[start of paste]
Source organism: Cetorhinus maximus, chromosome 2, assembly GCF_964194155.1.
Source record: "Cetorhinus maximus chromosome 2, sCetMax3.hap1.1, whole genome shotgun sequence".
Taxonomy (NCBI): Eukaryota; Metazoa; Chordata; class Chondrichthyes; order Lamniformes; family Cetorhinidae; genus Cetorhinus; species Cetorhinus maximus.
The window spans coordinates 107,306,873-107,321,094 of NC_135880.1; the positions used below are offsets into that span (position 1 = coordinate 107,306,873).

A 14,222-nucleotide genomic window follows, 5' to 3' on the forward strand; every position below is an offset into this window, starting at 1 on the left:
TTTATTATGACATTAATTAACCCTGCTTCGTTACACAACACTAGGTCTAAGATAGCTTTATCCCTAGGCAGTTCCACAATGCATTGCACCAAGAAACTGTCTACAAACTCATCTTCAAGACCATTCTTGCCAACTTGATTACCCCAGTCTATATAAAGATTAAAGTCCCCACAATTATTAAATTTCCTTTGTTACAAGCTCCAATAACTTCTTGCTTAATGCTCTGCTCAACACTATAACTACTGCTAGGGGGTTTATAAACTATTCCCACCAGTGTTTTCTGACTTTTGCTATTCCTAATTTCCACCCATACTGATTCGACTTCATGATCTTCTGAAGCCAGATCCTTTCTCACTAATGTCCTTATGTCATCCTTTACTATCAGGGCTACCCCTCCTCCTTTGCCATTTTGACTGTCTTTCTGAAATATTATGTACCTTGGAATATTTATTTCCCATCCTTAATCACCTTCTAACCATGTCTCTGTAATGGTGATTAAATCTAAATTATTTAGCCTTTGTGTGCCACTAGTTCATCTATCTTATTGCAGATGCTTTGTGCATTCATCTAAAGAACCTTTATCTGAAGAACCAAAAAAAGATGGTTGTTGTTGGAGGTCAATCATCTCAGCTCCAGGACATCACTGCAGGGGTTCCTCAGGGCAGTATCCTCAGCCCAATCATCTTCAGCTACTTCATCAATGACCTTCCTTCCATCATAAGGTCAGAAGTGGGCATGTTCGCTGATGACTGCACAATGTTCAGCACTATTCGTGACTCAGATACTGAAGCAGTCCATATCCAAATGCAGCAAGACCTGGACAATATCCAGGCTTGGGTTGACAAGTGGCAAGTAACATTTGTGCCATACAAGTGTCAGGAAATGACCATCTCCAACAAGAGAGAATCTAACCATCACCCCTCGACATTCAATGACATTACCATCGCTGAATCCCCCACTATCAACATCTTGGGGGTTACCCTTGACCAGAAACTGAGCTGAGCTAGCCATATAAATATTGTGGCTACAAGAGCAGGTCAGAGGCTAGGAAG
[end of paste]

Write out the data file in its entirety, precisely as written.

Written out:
Source organism: Cetorhinus maximus, chromosome 2, assembly GCF_964194155.1.
Source record: "Cetorhinus maximus chromosome 2, sCetMax3.hap1.1, whole genome shotgun sequence".
Taxonomy (NCBI): Eukaryota; Metazoa; Chordata; class Chondrichthyes; order Lamniformes; family Cetorhinidae; genus Cetorhinus; species Cetorhinus maximus.
The window spans coordinates 107,306,873-107,321,094 of NC_135880.1; the positions used below are offsets into that span (position 1 = coordinate 107,306,873).

A 14,222-nucleotide genomic window follows, 5' to 3' on the forward strand; every position below is an offset into this window, starting at 1 on the left:
TTTATTATGACATTAATTAACCCTGCTTCGTTACACAACACTAGGTCTAAGATAGCTTTATCCCTAGGCAGTTCCACAATGCATTGCACCAAGAAACTGTCTACAAACTCATCTTCAAGACCATTCTTGCCAACTTGATTACCCCAGTCTATATAAAGATTAAAGTCCCCACAATTATTAAATTTCCTTTGTTACAAGCTCCAATAACTTCTTGCTTAATGCTCTGCTCAACACTATAACTACTGCTAGGGGGTTTATAAACTATTCCCACCAGTGTTTTCTGACTTTTGCTATTCCTAATTTCCACCCATACTGATTCGACTTCATGATCTTCTGAAGCCAGATCCTTTCTCACTAATGTCCTTATGTCATCCTTTACTATCAGGGCTACCCCTCCTCCTTTGCCATTTTGACTGTCTTTCTGAAATATTATGTACCTTGGAATATTTATTTCCCATCCTTAATCACCTTCTAACCATGTCTCTGTAATGGTGATTAAATCTAAATTATTTAGCCTTTGTGTGCCACTAGTTCATCTATCTTATTGCAGATGCTTTGTGCATTCATCTAAAGAACCTTTATCTGAAGAACCAAAAAAAGATGGTTGTTGTTGGAGGTCAATCATCTCAGCTCCAGGACATCACTGCAGGGGTTCCTCAGGGCAGTATCCTCAGCCCAATCATCTTCAGCTACTTCATCAATGACCTTCCTTCCATCATAAGGTCAGAAGTGGGCATGTTCGCTGATGACTGCACAATGTTCAGCACTATTCGTGACTCAGATACTGAAGCAGTCCATATCCAAATGCAGCAAGACCTGGACAATATCCAGGCTTGGGTTGACAAGTGGCAAGTAACATTTGTGCCATACAAGTGTCAGGAAATGACCATCTCCAACAAGAGAGAATCTAACCATCACCCCTCGACATTCAATGACATTACCATCGCTGAATCCCCCACTATCAACATCTTGGGGGTTACCCTTGACCAGAAACTGAGCTGAGCTAGCCATATAAATATTGTGGCTACAAGAGCAGGTCAGAGGCTAGGAAG